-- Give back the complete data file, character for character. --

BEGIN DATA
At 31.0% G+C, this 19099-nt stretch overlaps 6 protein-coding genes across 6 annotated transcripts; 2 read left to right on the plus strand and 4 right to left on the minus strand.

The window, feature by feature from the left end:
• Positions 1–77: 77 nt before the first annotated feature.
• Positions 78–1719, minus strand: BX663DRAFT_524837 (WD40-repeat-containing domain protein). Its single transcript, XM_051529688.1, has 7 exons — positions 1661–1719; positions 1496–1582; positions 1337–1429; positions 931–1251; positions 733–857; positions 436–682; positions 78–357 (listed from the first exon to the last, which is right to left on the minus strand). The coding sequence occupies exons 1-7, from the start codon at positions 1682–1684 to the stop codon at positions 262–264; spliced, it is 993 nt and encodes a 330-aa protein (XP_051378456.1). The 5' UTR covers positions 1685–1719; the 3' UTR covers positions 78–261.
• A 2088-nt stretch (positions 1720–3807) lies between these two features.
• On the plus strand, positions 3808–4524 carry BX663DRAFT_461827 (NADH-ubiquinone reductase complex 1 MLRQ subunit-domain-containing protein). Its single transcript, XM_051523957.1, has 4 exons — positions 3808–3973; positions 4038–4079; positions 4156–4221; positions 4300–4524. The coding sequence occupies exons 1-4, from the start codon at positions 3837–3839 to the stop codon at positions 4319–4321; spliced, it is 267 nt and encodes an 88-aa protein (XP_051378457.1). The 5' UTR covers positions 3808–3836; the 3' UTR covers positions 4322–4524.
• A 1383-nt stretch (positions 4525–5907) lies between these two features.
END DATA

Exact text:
At 31.0% G+C, this 19099-nt stretch overlaps 6 protein-coding genes across 6 annotated transcripts; 2 read left to right on the plus strand and 4 right to left on the minus strand.

The window, feature by feature from the left end:
• Positions 1–77: 77 nt before the first annotated feature.
• Positions 78–1719, minus strand: BX663DRAFT_524837 (WD40-repeat-containing domain protein). Its single transcript, XM_051529688.1, has 7 exons — positions 1661–1719; positions 1496–1582; positions 1337–1429; positions 931–1251; positions 733–857; positions 436–682; positions 78–357 (listed from the first exon to the last, which is right to left on the minus strand). The coding sequence occupies exons 1-7, from the start codon at positions 1682–1684 to the stop codon at positions 262–264; spliced, it is 993 nt and encodes a 330-aa protein (XP_051378456.1). The 5' UTR covers positions 1685–1719; the 3' UTR covers positions 78–261.
• A 2088-nt stretch (positions 1720–3807) lies between these two features.
• On the plus strand, positions 3808–4524 carry BX663DRAFT_461827 (NADH-ubiquinone reductase complex 1 MLRQ subunit-domain-containing protein). Its single transcript, XM_051523957.1, has 4 exons — positions 3808–3973; positions 4038–4079; positions 4156–4221; positions 4300–4524. The coding sequence occupies exons 1-4, from the start codon at positions 3837–3839 to the stop codon at positions 4319–4321; spliced, it is 267 nt and encodes an 88-aa protein (XP_051378457.1). The 5' UTR covers positions 3808–3836; the 3' UTR covers positions 4322–4524.
• A 1383-nt stretch (positions 4525–5907) lies between these two features.